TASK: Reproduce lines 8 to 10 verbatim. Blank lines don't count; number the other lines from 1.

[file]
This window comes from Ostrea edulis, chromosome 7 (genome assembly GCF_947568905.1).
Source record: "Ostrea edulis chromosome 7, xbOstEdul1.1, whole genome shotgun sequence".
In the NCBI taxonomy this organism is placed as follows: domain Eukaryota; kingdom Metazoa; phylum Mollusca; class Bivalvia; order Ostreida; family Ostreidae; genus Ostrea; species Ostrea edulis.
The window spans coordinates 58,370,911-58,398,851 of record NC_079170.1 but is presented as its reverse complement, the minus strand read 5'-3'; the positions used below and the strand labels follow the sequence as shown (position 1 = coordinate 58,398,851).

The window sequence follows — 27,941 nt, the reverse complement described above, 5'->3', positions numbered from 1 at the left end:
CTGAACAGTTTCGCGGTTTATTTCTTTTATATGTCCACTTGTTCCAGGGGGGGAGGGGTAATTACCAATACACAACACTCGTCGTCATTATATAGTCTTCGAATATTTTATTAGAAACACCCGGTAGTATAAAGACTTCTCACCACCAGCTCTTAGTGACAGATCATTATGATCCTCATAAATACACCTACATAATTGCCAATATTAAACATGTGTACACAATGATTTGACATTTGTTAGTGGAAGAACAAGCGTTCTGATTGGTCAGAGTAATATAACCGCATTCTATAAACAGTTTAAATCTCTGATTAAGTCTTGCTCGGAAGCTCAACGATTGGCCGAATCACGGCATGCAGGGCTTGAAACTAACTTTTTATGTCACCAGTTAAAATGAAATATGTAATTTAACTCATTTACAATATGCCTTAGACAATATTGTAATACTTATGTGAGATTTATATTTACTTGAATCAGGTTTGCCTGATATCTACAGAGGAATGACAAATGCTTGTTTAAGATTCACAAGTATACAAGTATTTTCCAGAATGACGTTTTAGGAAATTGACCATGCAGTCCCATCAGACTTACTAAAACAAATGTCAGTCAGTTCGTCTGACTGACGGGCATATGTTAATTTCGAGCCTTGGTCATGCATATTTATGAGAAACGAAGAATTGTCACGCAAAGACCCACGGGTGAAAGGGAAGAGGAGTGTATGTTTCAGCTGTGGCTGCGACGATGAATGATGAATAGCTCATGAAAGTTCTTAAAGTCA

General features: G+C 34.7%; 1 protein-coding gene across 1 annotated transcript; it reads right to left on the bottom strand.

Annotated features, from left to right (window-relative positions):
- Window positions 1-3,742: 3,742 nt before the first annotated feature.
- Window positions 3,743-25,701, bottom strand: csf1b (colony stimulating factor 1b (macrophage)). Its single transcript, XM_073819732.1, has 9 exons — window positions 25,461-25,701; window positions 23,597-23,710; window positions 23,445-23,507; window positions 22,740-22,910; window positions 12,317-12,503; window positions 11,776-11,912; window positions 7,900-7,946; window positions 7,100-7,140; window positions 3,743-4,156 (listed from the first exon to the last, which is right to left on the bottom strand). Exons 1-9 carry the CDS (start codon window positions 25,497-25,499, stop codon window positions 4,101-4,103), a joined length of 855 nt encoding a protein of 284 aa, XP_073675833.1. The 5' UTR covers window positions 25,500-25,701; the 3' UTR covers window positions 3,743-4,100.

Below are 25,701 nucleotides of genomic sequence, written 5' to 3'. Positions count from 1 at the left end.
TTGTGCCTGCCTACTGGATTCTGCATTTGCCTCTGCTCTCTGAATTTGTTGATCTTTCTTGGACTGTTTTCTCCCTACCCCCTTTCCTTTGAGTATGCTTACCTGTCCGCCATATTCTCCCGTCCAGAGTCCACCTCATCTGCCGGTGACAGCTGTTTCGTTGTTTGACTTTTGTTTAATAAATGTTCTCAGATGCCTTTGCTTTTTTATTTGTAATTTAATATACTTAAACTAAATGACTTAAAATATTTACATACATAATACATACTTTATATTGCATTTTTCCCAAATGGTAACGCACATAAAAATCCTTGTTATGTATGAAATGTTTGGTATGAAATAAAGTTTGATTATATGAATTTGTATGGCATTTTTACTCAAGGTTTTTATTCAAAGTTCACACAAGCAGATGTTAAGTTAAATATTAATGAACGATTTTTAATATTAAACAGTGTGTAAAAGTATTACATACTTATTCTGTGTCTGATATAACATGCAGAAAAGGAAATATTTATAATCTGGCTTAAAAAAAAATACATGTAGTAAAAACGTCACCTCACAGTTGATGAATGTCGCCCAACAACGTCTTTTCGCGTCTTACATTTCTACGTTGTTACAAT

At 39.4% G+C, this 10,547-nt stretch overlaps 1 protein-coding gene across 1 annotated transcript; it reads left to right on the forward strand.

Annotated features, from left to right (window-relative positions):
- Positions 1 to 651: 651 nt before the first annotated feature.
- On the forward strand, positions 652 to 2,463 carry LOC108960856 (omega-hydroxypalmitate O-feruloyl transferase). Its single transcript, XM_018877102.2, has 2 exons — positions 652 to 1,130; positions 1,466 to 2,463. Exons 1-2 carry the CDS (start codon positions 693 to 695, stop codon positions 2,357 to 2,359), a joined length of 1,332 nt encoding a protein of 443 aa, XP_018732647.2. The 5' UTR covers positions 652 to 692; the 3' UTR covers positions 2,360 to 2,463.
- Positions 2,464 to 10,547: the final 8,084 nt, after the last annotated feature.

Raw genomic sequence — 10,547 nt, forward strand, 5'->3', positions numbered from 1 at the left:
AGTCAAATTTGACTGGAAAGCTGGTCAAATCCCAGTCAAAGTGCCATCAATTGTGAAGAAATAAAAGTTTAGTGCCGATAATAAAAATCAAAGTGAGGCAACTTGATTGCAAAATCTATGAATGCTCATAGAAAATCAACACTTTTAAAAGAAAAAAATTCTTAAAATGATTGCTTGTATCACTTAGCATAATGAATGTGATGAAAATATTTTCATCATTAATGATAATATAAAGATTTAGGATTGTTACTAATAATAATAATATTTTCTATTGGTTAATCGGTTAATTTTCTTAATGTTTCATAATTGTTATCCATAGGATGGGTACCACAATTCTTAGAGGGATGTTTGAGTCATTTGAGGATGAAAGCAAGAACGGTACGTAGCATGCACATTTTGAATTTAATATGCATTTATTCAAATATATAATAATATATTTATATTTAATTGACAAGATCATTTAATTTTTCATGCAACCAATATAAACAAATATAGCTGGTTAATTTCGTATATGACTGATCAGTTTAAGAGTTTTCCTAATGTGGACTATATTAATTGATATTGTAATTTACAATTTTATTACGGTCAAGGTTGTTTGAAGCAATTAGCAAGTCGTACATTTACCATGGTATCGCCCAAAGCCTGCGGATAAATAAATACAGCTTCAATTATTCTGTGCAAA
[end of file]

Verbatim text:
Annotated features, from left to right (window-relative positions):
- Window positions 1-3,742: 3,742 nt before the first annotated feature.
- Window positions 3,743-25,701, bottom strand: csf1b (colony stimulating factor 1b (macrophage)). Its single transcript, XM_073819732.1, has 9 exons — window positions 25,461-25,701; window positions 23,597-23,710; window positions 23,445-23,507; window positions 22,740-22,910; window positions 12,317-12,503; window positions 11,776-11,912; window positions 7,900-7,946; window positions 7,100-7,140; window positions 3,743-4,156 (listed from the first exon to the last, which is right to left on the bottom strand). Exons 1-9 carry the CDS (start codon window positions 25,497-25,499, stop codon window positions 4,101-4,103), a joined length of 855 nt encoding a protein of 284 aa, XP_073675833.1. The 5' UTR covers window positions 25,500-25,701; the 3' UTR covers window positions 3,743-4,100.